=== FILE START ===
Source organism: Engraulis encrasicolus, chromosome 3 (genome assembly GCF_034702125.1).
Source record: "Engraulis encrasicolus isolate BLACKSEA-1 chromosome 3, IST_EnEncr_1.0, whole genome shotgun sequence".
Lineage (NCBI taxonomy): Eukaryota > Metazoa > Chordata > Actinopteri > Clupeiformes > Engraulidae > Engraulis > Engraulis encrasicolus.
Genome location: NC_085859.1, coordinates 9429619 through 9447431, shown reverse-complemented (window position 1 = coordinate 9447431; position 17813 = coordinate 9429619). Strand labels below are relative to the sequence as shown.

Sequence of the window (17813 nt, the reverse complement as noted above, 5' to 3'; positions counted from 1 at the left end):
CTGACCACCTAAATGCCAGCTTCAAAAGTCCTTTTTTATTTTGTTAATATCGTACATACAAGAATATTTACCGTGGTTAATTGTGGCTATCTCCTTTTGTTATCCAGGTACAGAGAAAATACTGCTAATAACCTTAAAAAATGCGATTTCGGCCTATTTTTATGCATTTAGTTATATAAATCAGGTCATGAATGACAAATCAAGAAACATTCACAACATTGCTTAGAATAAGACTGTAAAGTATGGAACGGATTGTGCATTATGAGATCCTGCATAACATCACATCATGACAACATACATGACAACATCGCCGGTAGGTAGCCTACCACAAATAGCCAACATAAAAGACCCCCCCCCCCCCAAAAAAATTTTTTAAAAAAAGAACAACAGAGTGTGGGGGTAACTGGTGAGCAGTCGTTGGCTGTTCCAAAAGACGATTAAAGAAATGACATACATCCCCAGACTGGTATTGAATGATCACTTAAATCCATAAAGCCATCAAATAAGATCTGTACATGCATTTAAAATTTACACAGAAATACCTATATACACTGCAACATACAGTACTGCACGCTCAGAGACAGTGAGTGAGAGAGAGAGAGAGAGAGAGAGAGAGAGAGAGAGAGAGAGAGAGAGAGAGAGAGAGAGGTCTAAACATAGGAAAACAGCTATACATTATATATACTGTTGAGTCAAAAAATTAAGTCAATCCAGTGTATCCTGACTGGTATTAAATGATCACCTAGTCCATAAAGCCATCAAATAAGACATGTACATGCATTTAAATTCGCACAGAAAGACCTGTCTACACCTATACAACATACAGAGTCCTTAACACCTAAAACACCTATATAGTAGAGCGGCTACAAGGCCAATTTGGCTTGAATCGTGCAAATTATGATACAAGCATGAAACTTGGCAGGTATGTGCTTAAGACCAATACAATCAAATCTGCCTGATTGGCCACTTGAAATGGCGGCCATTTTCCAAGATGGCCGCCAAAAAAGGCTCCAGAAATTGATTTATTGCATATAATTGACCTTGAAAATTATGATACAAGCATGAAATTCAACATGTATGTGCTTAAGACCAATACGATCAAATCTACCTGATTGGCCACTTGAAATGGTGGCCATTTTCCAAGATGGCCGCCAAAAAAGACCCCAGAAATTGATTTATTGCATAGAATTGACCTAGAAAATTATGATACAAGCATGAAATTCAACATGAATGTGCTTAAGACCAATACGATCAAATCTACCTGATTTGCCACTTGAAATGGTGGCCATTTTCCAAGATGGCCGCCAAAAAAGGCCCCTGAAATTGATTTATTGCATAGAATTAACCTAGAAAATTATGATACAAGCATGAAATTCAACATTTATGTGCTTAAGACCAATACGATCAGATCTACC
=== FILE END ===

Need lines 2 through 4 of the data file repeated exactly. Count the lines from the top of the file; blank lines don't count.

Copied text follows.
Source record: "Engraulis encrasicolus isolate BLACKSEA-1 chromosome 3, IST_EnEncr_1.0, whole genome shotgun sequence".
Lineage (NCBI taxonomy): Eukaryota > Metazoa > Chordata > Actinopteri > Clupeiformes > Engraulidae > Engraulis > Engraulis encrasicolus.
Genome location: NC_085859.1, coordinates 9429619 through 9447431, shown reverse-complemented (window position 1 = coordinate 9447431; position 17813 = coordinate 9429619). Strand labels below are relative to the sequence as shown.